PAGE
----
In our culture we hear frequent references to “tolerance”. The word has been particularly evident lately with the birthday of Martin Luther King, Jr. last Saturday. I want to ponder this word and consider the aspiration to tolerance.
We might begin with where the word came from. It goes back to a Latin verb tolerare, to endure, to bear something unpleasant. Looking at etymology for meaning, however, is a kind of logical fallacy, albeit a common one. The meaning of a word is not what the roots of the word meant many years ago, but what we use it to mean now. So how do we use this word?
From the online Merriam-Webster there are two definitions. The first is generally positive, while the second has negative connotations: (1) “willingness to accept feelings, habits, or beliefs that are different from your own,” (2) “the ability to accept, experience, or survive something harmful or unpleasant”.
On the website Dictionary.com, there are three definitions that seem generally positive to a liberal like myself (acceptance, broadmindedness, and so on), but the fourth definition is “the act or capacity of enduring; endurance”. My ancient American Heritage Dictionary (printed on “paper”—google the word if you aren’t sure what that is) also has some positive definitions, but like the two dictionaries above it includes “The capacity to endure hardship or pain”.
Perhaps we are changing the definition of “tolerance”, but for now it continues to have a possible meaning of putting up with something that you don’t actually like. Haven’t you heard or used sentences like “I can’t tolerate people who do that” or “I have to tolerate so much at work”?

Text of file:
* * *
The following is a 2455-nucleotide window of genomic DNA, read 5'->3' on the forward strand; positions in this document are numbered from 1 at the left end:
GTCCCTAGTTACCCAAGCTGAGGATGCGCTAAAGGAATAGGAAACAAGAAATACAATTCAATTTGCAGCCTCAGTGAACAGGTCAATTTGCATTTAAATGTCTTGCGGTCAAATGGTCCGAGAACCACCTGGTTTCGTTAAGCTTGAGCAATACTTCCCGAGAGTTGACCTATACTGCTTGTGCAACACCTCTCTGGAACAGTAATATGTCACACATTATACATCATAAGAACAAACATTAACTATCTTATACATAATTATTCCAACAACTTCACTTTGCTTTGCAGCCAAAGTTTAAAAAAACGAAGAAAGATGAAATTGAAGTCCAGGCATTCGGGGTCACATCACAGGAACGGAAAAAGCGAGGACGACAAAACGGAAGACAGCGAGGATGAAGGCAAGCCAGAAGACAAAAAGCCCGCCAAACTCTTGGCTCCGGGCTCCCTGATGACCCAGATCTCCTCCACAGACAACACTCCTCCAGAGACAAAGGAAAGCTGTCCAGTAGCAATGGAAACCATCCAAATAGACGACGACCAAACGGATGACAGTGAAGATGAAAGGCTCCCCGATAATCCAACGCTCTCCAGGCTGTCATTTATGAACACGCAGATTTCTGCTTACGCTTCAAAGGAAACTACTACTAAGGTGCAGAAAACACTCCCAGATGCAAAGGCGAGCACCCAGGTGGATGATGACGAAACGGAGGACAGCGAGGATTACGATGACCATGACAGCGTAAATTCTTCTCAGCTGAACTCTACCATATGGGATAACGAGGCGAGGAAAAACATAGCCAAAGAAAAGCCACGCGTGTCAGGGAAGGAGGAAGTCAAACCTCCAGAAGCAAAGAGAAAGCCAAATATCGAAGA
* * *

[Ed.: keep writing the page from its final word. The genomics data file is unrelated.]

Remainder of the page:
The negative meanings of “tolerance” are common enough that I want to say, I wish in fact to declare, that the ideal of Tolerance that we promote so assiduously is not even close to good enough. I recognize that tolerance is a thousand times better than intolerance. If I show tolerance toward people who look different from me, who dress differently from me, who eat unusual food (i.e., weird stuff I wouldn’t eat), at least I am leaving them alone.
Instead of attacking one another, instead of scowling, snarling slurs, and putting up “Whites Only” signs, it is obviously better to show tolerance, to endure what we don’t like, and leave each other alone. But perhaps we leave people alone begrudgingly, occasionally gritting our teeth as we do so. Tolerance is aiming mighty damn low.
Because I’m an optimist, I believe our society really is capable of better, and I want to advocate that we not be limited by sloppy, lazy language. Words have an influence, after all. So goddamnit, let’s aim higher than tolerance. Embrace other people and cultures. Wear an embroidered Mexican shirt, invite black gospel choirs to your church, hang embroidered Hmong cloths on the wall, eat an incredibly delicious Thai mango salad, learn to order a beer and enchiladas in Spanish, take a gift to your friend’s gay wedding.
Let us aspire to a world where we are no longer afraid, but revel in the richness of humanity and reveal the richness of ourselves. And let us take our language with us. Do not tolerate, but celebrate.